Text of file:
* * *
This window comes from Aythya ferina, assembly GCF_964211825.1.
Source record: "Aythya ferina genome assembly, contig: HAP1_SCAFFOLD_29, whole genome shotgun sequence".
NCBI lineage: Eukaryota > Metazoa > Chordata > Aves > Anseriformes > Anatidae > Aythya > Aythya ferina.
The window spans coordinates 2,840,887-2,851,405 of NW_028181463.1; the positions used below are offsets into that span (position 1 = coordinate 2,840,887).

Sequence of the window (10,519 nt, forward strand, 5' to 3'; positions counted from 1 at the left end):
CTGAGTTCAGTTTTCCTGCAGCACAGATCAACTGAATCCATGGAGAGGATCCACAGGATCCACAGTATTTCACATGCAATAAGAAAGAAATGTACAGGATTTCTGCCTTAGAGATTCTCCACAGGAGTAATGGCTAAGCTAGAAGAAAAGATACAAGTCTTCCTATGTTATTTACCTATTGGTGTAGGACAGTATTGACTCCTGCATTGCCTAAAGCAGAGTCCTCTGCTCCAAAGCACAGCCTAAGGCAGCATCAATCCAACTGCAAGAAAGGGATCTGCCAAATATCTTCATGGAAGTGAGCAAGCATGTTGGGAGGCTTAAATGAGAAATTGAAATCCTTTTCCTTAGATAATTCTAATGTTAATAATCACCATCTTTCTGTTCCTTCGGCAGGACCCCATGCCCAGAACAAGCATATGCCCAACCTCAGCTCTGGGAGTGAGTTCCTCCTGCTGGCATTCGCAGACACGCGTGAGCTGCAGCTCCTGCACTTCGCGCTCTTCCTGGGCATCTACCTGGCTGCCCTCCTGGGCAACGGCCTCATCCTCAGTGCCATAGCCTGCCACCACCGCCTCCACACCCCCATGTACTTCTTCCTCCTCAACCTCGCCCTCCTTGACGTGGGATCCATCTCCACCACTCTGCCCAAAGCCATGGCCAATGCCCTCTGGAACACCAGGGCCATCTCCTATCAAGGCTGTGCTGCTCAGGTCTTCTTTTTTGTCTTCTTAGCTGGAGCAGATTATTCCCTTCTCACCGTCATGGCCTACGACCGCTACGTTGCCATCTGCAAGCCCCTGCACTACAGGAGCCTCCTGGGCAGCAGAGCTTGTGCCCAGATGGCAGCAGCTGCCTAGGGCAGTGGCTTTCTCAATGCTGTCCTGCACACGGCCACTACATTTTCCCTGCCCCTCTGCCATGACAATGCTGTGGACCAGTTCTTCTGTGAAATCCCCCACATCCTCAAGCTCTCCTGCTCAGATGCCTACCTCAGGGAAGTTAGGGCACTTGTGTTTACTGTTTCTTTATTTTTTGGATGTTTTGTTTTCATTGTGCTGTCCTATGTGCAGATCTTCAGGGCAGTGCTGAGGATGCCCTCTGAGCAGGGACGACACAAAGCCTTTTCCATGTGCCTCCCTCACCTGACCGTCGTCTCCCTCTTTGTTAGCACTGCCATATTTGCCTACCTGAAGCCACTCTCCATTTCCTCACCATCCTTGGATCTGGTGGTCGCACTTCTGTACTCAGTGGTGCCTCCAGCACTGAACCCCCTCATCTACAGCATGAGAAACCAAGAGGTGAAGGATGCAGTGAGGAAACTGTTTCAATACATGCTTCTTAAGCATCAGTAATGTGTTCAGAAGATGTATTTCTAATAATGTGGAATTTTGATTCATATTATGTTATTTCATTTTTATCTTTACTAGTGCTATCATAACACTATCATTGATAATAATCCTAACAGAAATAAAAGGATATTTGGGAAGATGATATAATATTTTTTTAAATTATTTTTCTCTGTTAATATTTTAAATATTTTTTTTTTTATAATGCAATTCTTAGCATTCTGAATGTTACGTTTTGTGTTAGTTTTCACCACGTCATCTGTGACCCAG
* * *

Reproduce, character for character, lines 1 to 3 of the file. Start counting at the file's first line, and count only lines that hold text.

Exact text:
This window comes from Aythya ferina, assembly GCF_964211825.1.
Source record: "Aythya ferina genome assembly, contig: HAP1_SCAFFOLD_29, whole genome shotgun sequence".
NCBI lineage: Eukaryota > Metazoa > Chordata > Aves > Anseriformes > Anatidae > Aythya > Aythya ferina.